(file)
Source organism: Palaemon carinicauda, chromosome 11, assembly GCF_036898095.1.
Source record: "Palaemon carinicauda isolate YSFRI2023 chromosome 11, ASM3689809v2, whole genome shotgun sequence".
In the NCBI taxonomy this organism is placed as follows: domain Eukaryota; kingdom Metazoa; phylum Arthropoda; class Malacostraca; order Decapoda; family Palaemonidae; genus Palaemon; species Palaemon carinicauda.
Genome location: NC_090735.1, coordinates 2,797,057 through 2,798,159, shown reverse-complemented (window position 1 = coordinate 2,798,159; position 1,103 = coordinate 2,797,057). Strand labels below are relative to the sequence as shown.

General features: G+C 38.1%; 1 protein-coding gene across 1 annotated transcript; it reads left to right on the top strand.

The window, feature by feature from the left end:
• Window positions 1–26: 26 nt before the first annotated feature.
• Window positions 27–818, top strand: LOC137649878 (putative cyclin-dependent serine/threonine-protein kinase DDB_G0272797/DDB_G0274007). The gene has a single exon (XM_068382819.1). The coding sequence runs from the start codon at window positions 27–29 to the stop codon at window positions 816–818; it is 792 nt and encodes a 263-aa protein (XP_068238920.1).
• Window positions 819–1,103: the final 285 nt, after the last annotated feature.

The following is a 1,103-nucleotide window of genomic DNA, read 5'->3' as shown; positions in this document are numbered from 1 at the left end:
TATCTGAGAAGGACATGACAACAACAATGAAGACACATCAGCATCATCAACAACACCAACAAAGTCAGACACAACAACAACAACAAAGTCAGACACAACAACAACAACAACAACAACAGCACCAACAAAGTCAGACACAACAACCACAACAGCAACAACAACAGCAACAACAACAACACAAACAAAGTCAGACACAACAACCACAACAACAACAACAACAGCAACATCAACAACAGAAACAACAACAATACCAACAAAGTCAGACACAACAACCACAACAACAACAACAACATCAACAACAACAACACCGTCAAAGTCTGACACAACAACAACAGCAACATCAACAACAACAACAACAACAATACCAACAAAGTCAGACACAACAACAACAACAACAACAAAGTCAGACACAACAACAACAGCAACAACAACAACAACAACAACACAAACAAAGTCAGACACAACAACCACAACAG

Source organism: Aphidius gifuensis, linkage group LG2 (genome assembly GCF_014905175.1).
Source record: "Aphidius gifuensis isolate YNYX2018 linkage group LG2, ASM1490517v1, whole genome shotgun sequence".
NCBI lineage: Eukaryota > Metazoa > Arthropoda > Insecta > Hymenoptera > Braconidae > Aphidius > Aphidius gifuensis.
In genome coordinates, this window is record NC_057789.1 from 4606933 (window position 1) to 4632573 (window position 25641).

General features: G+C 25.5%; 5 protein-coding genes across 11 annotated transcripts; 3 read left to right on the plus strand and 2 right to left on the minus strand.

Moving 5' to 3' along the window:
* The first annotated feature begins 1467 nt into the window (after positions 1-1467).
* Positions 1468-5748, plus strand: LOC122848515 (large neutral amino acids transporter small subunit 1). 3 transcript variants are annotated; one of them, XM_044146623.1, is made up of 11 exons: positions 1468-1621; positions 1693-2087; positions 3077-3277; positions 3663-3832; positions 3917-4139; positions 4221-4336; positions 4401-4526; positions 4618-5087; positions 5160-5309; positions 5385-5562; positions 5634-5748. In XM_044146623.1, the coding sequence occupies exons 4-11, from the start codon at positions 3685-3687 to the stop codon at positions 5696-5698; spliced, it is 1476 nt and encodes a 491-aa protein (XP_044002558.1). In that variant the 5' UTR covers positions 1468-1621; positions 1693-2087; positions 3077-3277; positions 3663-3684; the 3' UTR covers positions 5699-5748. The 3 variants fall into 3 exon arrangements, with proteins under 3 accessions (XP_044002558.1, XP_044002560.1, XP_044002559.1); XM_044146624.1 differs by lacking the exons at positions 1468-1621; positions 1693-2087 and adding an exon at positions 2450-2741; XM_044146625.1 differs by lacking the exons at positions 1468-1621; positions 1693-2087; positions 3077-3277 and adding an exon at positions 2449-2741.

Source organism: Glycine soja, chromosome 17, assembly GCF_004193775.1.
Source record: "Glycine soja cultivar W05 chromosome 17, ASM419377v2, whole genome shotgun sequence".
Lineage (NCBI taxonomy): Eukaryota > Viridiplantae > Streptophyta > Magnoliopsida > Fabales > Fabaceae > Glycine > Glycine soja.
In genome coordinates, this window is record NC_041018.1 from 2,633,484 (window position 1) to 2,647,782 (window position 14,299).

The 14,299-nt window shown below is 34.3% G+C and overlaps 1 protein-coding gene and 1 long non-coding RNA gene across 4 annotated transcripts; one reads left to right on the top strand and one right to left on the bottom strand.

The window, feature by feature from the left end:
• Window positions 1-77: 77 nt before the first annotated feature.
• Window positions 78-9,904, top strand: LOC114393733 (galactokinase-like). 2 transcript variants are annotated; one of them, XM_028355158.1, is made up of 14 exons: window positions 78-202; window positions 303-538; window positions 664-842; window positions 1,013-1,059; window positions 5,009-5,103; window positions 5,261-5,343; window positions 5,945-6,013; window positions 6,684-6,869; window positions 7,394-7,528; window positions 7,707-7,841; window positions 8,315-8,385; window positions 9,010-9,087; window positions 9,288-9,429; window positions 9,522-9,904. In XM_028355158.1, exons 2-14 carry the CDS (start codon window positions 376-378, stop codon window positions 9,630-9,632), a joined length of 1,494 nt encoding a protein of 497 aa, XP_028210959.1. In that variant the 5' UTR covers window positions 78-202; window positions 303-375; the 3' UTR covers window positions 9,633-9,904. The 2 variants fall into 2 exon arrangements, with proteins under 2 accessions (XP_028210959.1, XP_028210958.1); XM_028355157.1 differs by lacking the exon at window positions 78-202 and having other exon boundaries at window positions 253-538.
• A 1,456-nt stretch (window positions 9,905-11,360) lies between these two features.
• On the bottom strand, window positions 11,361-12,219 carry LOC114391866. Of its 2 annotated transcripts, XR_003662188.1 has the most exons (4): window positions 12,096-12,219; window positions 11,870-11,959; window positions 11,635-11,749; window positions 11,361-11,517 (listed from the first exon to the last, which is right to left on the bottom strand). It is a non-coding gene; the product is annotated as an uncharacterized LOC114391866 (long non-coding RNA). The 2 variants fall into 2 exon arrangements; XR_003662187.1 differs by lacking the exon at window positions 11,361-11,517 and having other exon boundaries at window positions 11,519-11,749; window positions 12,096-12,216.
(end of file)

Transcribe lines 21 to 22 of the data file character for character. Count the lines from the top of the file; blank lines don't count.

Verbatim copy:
Source record: "Glycine soja cultivar W05 chromosome 17, ASM419377v2, whole genome shotgun sequence".
Lineage (NCBI taxonomy): Eukaryota > Viridiplantae > Streptophyta > Magnoliopsida > Fabales > Fabaceae > Glycine > Glycine soja.